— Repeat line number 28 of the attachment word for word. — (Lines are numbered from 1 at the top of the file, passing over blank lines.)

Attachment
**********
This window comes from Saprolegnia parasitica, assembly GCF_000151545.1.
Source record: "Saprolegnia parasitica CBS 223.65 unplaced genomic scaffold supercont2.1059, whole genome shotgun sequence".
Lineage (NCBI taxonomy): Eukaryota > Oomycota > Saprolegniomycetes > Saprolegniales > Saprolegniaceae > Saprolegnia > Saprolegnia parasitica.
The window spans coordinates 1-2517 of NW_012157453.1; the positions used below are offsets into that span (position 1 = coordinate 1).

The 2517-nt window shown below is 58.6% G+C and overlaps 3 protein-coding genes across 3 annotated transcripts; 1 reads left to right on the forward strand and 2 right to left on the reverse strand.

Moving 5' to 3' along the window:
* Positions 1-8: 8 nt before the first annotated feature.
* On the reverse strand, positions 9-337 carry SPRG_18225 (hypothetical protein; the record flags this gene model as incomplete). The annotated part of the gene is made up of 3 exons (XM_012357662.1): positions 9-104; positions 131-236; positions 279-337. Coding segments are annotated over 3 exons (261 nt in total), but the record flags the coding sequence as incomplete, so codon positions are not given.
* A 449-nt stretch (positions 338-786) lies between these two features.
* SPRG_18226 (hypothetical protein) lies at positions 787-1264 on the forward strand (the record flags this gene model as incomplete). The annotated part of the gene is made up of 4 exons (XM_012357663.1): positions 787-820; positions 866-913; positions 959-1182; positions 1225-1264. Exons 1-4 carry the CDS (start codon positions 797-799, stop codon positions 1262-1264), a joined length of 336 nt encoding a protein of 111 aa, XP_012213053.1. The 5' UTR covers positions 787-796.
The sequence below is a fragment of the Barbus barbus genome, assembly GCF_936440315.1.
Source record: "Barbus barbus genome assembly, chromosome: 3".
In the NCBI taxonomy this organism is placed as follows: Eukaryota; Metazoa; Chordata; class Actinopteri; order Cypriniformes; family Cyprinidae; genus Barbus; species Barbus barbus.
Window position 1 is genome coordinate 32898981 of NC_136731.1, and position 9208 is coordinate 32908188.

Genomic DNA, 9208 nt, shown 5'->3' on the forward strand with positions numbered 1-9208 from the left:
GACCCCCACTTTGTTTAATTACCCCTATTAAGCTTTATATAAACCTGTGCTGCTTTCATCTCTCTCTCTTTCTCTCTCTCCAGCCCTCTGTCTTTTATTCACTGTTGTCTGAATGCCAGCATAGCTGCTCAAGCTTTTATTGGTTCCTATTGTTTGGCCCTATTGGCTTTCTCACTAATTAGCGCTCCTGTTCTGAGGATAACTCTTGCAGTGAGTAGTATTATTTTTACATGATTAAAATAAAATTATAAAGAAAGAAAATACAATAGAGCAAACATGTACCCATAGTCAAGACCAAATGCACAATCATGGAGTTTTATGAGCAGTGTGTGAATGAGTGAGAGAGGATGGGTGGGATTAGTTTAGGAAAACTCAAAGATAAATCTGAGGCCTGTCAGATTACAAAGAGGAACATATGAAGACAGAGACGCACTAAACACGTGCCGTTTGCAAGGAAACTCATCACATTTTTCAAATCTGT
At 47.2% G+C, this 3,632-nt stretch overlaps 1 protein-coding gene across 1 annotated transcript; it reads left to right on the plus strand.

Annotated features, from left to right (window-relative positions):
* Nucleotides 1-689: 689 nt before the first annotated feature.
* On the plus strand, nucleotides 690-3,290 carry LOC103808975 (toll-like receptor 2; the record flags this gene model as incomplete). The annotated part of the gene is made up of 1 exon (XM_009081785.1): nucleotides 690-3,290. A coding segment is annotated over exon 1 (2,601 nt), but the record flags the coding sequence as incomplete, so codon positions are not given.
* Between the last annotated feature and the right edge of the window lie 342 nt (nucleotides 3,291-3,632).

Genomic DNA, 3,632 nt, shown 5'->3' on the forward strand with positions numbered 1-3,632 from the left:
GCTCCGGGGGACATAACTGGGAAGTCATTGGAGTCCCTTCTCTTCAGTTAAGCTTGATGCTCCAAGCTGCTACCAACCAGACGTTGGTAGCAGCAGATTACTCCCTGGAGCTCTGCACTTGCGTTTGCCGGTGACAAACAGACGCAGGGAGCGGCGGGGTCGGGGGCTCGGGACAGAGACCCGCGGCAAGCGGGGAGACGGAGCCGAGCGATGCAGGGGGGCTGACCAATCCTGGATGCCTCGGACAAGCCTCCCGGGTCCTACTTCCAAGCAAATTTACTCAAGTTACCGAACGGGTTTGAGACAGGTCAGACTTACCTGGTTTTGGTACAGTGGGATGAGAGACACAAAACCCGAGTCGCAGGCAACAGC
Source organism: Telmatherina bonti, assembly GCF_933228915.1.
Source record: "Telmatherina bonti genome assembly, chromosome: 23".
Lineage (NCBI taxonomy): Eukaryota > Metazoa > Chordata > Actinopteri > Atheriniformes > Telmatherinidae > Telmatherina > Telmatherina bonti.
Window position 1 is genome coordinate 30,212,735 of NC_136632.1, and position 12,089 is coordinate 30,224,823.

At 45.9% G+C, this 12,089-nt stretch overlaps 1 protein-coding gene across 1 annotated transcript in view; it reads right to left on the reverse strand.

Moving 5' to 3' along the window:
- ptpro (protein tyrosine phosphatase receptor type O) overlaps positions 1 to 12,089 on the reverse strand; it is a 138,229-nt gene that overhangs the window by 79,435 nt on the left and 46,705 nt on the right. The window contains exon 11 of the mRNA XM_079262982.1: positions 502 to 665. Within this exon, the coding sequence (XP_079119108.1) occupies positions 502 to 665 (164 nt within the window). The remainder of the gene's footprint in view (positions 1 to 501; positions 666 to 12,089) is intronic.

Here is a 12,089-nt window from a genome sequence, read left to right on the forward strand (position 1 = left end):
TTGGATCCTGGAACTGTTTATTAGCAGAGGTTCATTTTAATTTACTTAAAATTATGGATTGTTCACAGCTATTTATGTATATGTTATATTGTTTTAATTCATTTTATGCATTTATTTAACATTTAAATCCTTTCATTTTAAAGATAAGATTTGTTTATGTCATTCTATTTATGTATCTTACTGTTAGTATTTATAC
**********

At 45.9% G+C, this 12,089-nt stretch overlaps 1 protein-coding gene across 1 annotated transcript in view; it reads right to left on the reverse strand.